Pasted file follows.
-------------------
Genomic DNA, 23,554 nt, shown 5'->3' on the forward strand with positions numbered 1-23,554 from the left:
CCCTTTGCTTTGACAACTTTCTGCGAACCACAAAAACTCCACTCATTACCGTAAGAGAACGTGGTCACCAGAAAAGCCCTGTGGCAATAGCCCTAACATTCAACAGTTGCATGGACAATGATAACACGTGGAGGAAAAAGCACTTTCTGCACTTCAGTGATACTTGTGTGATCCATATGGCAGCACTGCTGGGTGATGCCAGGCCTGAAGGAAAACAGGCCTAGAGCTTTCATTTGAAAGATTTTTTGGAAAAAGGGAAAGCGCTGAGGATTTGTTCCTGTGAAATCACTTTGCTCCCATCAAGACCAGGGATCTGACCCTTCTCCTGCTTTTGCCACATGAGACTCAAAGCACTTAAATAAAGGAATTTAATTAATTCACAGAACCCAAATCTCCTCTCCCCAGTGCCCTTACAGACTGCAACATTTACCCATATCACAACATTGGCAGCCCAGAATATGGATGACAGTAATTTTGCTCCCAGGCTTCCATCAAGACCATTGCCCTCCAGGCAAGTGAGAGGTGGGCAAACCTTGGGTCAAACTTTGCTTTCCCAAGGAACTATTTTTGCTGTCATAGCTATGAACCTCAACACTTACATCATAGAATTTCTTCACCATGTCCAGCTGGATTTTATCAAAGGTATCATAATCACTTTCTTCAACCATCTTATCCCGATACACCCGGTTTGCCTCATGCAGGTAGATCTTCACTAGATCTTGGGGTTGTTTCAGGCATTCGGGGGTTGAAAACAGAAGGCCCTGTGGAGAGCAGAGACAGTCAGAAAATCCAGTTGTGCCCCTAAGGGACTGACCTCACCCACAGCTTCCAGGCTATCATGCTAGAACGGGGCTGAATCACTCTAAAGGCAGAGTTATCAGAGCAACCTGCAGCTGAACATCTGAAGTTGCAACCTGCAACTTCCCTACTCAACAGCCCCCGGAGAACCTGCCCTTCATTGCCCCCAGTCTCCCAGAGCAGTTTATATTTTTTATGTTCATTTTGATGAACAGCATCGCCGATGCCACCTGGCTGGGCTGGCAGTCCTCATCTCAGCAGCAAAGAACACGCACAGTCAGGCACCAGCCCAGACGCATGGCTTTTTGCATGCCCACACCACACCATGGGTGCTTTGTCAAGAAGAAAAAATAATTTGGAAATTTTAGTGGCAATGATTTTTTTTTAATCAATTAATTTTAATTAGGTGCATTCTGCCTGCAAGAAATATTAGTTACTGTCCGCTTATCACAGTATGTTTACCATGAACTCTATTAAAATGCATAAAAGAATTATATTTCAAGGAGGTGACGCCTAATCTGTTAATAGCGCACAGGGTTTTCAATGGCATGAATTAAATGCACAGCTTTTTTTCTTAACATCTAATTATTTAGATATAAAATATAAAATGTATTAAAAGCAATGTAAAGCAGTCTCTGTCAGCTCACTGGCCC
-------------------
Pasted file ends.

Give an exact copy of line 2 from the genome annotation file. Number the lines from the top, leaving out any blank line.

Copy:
CCCTTTGCTTTGACAACTTTCTGCGAACCACAAAAACTCCACTCATTACCGTAAGAGAACGTGGTCACCAGAAAAGCCCTGTGGCAATAGCCCTAACATTCAACAGTTGCATGGACAATGATAACACGTGGAGGAAAAAGCACTTTCTGCACTTCAGTGATACTTGTGTGATCCATATGGCAGCACTGCTGGGTGATGCCAGGCCTGAAGGAAAACAGGCCTAGAGCTTTCATTTGAAAGATTTTTTGGAAAAAGGGAAAGCGCTGAGGATTTGTTCCTGTGAAATCACTTTGCTCCCATCAAGACCAGGGATCTGACCCTTCTCCTGCTTTTGCCACATGAGACTCAAAGCACTTAAATAAAGGAATTTAATTAATTCACAGAACCCAAATCTCCTCTCCCCAGTGCCCTTACAGACTGCAACATTTACCCATATCACAACATTGGCAGCCCAGAATATGGATGACAGTAATTTTGCTCCCAGGCTTCCATCAAGACCATTGCCCTCCAGGCAAGTGAGAGGTGGGCAAACCTTGGGTCAAACTTTGCTTTCCCAAGGAACTATTTTTGCTGTCATAGCTATGAACCTCAACACTTACATCATAGAATTTCTTCACCATGTCCAGCTGGATTTTATCAAAGGTATCATAATCACTTTCTTCAACCATCTTATCCCGATACACCCGGTTTGCCTCATGCAGGTAGATCTTCACTAGATCTTGGGGTTGTTTCAGGCATTCGGGGGTTGAAAACAGAAGGCCCTGTGGAGAGCAGAGACAGTCAGAAAATCCAGTTGTGCCCCTAAGGGACTGACCTCACCCACAGCTTCCAGGCTATCATGCTAGAACGGGGCTGAATCACTCTAAAGGCAGAGTTATCAGAGCAACCTGCAGCTGAACATCTGAAGTTGCAACCTGCAACTTCCCTACTCAACAGCCCCCGGAGAACCTGCCCTTCATTGCCCCCAGTCTCCCAGAGCAGTTTATATTTTTTATGTTCATTTTGATGAACAGCATCGCCGATGCCACCTGGCTGGGCTGGCAGTCCTCATCTCAGCAGCAAAGAACACGCACAGTCAGGCACCAGCCCAGACGCATGGCTTTTTGCATGCCCACACCACACCATGGGTGCTTTGTCAAGAAGAAAAAATAATTTGGAAATTTTAGTGGCAATGATTTTTTTTTAATCAATTAATTTTAATTAGGTGCATTCTGCCTGCAAGAAATATTAGTTACTGTCCGCTTATCACAGTATGTTTACCATGAACTCTATTAAAATGCATAAAAGAATTATATTTCAAGGAGGTGACGCCTAATCTGTTAATAGCGCACAGGGTTTTCAATGGCATGAATTAAATGCACAGCTTTTTTTCTTAACATCTAATTATTTAGATATAAAATATAAAATGTATTAAAAGCAATGTAAAGCAGTCTCTGTCAGCTCACTGGCCC